Going Green for the Holidays

A little insight into how the Grinch gets so green every year at Children’s Theatre Co.

Natalie  Tran  (Young  Max)  and  Reed  Sigmund  (The  Grinch)  in  Dr.  Seuss’s  How  The  Grinch  Stole  Christmas  |  Photo  by  Dan  Norman
Natalie Tran (Young Max) and Reed Sigmund (The Grinch) in Dr. Seuss’s How the Grinch Stole Christmas.

photo by Dan Norman

Natalie Tran (Young Max) and Reed Sigmund (The Grinch) in Dr. Seuss

s How The Grinch Stole

Christmas | Photo by Dan Norman

Natalie Tran (Young Max) and Reed Sigmund (The Grinch) in Dr. Seuss

s How The Grinch Stole

Christmas | Photo by Dan Norman

I don’t know how Children’s Theatre Co. actor Reed Sigmund acts when he’s with just adults, but when there are kids in the room, he’s full of jokes and funny faces—although some of his funny faces were so he could get his Grinch makeup just right.

This is Sigmund’s fourth year as the Grinch in CTC’s Dr. Seuss’s How the Grinch Stole Christmas, which runs through Jan. 6, and as part of the hype, local press, influencers, and some very important people—their children—were invited to have lunch with Sigmund and see him become the Grinch. Needless to say, the event ended with people posing with the Grinch and a pair of impish twins facing off in a laugh-off with Sigmund’s booming cackles and swinging whomever was in the middle up in the air. The twins insisted on swinging Sigmund, too, and either they were very, very strong or some holiday magic helped them out because Sigmund was flying.

Reed Sigmund putting on makeup and his Grinch costume for Children Theatre Co.'s How the Grinch Stole Christmas. Gray-toned photos by Katie Ballalatak; weirdly yellow-toned photos by Lianna Matt.
From upper left, clockwise: Katie Ballalatak (2), Lianna Matt (2)

 It takes Sigmund about 30 minutes to transform into the Grinch, starting with various shades of green and powder as well as eyeliner for the eyes and eyebrows. (He jokes that he is lucky he doesn’t need fake eyelashes like some of the Whos: “There’s some things I’m really not good at, like skiing and putting on fake eyelashes—that’s hard!”) Next come the sagging lines to make his face long and droopy, and then a nose. Last, a cleft chin, just because he likes them.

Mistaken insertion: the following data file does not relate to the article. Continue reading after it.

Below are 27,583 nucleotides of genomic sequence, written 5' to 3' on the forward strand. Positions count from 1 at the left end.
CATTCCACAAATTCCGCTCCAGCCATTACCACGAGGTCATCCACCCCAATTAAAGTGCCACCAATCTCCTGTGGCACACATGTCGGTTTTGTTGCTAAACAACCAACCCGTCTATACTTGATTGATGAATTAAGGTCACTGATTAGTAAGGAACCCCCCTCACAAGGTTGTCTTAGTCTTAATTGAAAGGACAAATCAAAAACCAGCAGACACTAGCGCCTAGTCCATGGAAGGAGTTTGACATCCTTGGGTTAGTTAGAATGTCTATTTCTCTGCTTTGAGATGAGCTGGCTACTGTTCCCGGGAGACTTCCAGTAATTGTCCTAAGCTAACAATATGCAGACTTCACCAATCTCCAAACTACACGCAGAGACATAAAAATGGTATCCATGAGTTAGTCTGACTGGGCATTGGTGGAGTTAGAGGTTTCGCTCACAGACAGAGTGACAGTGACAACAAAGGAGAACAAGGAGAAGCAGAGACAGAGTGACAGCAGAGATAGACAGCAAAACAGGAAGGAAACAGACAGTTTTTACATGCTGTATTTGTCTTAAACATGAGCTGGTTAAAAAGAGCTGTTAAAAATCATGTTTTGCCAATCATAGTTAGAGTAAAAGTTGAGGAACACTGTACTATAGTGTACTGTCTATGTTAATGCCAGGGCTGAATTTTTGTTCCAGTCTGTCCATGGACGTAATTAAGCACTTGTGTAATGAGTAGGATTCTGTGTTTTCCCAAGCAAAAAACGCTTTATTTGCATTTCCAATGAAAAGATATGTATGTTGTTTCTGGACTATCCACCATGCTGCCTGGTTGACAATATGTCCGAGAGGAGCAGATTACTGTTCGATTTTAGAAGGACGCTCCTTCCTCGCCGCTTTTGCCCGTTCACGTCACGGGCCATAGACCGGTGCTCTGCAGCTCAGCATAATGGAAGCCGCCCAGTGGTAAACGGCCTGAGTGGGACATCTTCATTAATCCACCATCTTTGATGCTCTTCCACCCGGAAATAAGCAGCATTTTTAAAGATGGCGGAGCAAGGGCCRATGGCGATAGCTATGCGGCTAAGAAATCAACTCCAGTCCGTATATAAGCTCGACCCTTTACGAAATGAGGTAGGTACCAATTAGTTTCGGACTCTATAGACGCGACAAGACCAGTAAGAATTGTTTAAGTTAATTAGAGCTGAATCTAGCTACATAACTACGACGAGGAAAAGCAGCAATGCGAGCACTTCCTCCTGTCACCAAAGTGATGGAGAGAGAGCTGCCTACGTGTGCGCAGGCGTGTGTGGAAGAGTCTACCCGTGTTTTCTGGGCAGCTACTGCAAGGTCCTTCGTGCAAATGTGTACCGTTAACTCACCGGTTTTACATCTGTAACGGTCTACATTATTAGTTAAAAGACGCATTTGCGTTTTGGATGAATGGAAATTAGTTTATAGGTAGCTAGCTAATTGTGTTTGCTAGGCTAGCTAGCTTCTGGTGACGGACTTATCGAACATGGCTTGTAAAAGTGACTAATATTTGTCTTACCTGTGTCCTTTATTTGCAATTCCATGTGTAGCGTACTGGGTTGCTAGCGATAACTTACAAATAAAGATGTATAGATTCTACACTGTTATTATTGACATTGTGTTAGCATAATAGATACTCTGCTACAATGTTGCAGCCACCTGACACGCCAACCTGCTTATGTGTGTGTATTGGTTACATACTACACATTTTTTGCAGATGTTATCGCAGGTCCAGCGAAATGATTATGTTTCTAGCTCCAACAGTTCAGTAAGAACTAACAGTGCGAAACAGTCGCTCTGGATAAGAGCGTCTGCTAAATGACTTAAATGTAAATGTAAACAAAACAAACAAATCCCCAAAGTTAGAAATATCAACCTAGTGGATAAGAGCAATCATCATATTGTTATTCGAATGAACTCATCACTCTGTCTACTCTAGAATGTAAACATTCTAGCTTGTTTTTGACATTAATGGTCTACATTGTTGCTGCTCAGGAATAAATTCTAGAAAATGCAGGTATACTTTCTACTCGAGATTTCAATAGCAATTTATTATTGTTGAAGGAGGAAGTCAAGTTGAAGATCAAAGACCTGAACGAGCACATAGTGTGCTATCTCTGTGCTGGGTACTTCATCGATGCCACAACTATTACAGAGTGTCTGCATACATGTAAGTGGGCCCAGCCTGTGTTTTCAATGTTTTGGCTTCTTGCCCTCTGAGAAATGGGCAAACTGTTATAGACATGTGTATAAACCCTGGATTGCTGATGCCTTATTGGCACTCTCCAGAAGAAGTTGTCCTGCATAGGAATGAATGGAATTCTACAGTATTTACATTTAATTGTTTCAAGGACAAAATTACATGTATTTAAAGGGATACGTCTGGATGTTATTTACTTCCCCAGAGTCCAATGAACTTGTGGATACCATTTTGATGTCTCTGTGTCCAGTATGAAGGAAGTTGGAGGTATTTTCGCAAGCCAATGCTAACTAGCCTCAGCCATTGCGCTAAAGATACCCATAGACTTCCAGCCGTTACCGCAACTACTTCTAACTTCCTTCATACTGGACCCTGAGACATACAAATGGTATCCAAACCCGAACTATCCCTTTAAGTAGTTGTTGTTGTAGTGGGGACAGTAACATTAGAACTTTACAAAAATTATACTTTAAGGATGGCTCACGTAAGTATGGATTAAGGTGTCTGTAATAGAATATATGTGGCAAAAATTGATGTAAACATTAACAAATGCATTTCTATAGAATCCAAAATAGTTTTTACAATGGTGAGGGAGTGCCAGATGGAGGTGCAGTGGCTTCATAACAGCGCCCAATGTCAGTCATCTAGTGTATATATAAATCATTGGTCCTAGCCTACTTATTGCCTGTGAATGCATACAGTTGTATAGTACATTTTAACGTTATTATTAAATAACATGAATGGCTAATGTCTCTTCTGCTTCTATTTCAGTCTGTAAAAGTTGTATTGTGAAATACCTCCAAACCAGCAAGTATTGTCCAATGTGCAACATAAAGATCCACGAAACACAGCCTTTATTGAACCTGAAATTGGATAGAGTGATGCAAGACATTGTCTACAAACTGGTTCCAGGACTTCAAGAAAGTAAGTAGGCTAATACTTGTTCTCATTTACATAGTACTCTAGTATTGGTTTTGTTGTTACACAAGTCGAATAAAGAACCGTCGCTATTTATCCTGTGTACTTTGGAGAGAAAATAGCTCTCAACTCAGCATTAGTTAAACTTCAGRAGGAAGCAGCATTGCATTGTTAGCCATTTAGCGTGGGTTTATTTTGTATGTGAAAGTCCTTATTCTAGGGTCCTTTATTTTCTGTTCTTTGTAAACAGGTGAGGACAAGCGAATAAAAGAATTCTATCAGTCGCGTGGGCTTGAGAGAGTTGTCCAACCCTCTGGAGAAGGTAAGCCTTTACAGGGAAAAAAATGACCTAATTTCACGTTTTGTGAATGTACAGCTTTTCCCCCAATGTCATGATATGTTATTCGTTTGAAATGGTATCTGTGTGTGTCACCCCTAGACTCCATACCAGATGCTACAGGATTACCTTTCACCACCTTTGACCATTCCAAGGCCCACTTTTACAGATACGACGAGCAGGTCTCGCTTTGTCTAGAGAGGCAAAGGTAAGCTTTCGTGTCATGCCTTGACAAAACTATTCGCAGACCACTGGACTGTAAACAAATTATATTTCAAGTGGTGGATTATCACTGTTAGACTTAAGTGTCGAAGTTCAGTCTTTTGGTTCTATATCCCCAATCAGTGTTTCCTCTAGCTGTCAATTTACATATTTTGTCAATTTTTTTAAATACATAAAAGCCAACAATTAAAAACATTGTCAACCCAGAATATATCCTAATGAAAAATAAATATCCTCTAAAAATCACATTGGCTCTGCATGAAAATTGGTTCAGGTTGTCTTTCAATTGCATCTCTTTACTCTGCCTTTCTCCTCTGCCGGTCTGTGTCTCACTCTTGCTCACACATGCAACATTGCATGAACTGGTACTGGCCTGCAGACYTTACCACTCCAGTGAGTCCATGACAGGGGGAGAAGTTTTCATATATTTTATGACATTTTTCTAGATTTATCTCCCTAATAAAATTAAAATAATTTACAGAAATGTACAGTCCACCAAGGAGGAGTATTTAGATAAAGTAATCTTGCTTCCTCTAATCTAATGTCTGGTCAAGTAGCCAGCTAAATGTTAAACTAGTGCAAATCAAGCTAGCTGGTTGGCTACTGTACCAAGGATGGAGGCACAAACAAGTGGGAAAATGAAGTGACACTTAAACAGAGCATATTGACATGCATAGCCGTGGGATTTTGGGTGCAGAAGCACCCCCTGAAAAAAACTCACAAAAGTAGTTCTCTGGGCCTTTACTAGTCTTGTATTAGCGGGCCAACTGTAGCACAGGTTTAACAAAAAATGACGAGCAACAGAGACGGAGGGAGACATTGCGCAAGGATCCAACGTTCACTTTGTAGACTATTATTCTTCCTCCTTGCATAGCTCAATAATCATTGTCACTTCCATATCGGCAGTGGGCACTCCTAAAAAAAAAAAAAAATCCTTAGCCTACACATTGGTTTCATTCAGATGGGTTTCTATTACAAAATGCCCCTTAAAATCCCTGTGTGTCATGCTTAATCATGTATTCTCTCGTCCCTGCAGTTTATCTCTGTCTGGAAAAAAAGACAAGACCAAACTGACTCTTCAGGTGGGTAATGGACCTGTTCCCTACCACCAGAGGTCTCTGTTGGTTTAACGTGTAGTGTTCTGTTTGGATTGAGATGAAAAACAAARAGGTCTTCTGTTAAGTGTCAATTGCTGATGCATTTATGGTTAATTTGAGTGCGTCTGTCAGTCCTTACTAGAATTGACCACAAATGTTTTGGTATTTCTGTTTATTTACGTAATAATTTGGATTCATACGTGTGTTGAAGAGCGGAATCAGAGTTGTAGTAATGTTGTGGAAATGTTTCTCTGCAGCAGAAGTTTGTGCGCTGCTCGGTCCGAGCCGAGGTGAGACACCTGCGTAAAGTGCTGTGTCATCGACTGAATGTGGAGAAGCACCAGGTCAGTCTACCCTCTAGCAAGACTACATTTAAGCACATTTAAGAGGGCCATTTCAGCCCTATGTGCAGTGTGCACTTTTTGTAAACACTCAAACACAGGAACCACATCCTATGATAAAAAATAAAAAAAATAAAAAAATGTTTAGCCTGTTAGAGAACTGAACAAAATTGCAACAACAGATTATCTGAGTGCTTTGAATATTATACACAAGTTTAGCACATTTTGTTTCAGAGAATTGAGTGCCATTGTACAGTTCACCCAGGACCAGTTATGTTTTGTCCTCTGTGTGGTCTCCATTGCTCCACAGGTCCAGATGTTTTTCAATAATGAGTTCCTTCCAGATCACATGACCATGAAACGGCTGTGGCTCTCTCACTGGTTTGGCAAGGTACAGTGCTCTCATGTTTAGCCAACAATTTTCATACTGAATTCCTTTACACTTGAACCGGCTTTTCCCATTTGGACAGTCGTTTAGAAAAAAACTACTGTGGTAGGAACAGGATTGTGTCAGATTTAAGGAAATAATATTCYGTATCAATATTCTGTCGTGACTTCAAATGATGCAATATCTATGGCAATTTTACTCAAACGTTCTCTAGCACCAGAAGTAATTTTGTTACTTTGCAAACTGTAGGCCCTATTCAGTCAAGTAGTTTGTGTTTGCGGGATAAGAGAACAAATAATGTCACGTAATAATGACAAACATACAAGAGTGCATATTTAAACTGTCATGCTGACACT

As for the actual outfit, the Grinch may need all of the fur to keep warm in the snow, but the shaggy coat is mighty warm for Sigmund. To help with this, two pockets that can hold ice packs are stitched into the undershirt he wears; they melt within the first five minutes of each act. The green tights and furry shoes still leave him with plenty of mobility, and the cone-shaped wig seems pretty secure on his head, but the extra-long finger gloves leave some grip to be desired. However, these are the sacrifices that one must make to be a holiday icon—well, that and having a green-tinged face in holiday photos and doctors worrying you have jaundice because the makeup never seems to come off completely. Sigmund seems to take it in stride, though.

Sigmund may play the Grinch onstage, but he’s never had a grouchy attitude toward the holidays. In fact, he has four Christmas trees in his house, and a couple of them are Star Wars– and comic book-themed. He also loves that this year, for the first time, the show is finally singing the “Welcome Christmas” song from the 1966 animated special, you know the one that goes, “Fah who foraze, dah who doraze, welcome Christmas, Christmas Day!”

Welcome in the holiday spirit yourself by seeing How the Grinch Stole Christmas this year. It’s a story many grew up with, but with new changes and a cast and creative team wanting to make it better every year, it’s a story that just might make your heart grow three sizes every time you see it.

Click here for 20 percent off tickets. The discount is available until Dec. 1. (Limit of five tickets. Not valid on preview performances, VIP, Price Level C, previously purchased tickets, or in combination with any other offer. All sales are final, no refunds or exchanges. Other restrictions and fees may apply. Discounts are not transferrable.)

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